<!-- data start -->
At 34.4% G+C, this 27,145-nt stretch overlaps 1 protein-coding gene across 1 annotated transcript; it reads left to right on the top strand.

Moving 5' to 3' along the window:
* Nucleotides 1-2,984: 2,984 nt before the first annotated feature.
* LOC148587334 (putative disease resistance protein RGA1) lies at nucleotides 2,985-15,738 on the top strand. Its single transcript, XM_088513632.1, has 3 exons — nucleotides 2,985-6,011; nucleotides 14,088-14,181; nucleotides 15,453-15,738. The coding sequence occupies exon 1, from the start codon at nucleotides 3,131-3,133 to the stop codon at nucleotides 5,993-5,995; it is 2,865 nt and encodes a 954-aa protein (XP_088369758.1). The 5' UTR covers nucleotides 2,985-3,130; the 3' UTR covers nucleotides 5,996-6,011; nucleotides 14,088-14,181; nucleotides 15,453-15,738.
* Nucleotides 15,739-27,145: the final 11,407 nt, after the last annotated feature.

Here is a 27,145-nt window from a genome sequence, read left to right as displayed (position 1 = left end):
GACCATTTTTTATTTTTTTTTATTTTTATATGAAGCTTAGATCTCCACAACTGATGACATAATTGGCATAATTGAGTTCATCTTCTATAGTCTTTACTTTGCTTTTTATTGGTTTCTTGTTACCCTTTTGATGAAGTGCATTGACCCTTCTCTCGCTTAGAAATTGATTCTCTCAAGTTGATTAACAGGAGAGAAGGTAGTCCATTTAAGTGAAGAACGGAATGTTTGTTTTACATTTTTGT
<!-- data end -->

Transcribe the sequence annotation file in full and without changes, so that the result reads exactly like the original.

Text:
At 34.4% G+C, this 27,145-nt stretch overlaps 1 protein-coding gene across 1 annotated transcript; it reads left to right on the top strand.

Moving 5' to 3' along the window:
* Nucleotides 1-2,984: 2,984 nt before the first annotated feature.
* LOC148587334 (putative disease resistance protein RGA1) lies at nucleotides 2,985-15,738 on the top strand. Its single transcript, XM_088513632.1, has 3 exons — nucleotides 2,985-6,011; nucleotides 14,088-14,181; nucleotides 15,453-15,738. The coding sequence occupies exon 1, from the start codon at nucleotides 3,131-3,133 to the stop codon at nucleotides 5,993-5,995; it is 2,865 nt and encodes a 954-aa protein (XP_088369758.1). The 5' UTR covers nucleotides 2,985-3,130; the 3' UTR covers nucleotides 5,996-6,011; nucleotides 14,088-14,181; nucleotides 15,453-15,738.
* Nucleotides 15,739-27,145: the final 11,407 nt, after the last annotated feature.

Here is a 27,145-nt window from a genome sequence, read left to right as displayed (position 1 = left end):
GACCATTTTTTATTTTTTTTTATTTTTATATGAAGCTTAGATCTCCACAACTGATGACATAATTGGCATAATTGAGTTCATCTTCTATAGTCTTTACTTTGCTTTTTATTGGTTTCTTGTTACCCTTTTGATGAAGTGCATTGACCCTTCTCTCGCTTAGAAATTGATTCTCTCAAGTTGATTAACAGGAGAGAAGGTAGTCCATTTAAGTGAAGAACGGAATGTTTGTTTTACATTTTTGT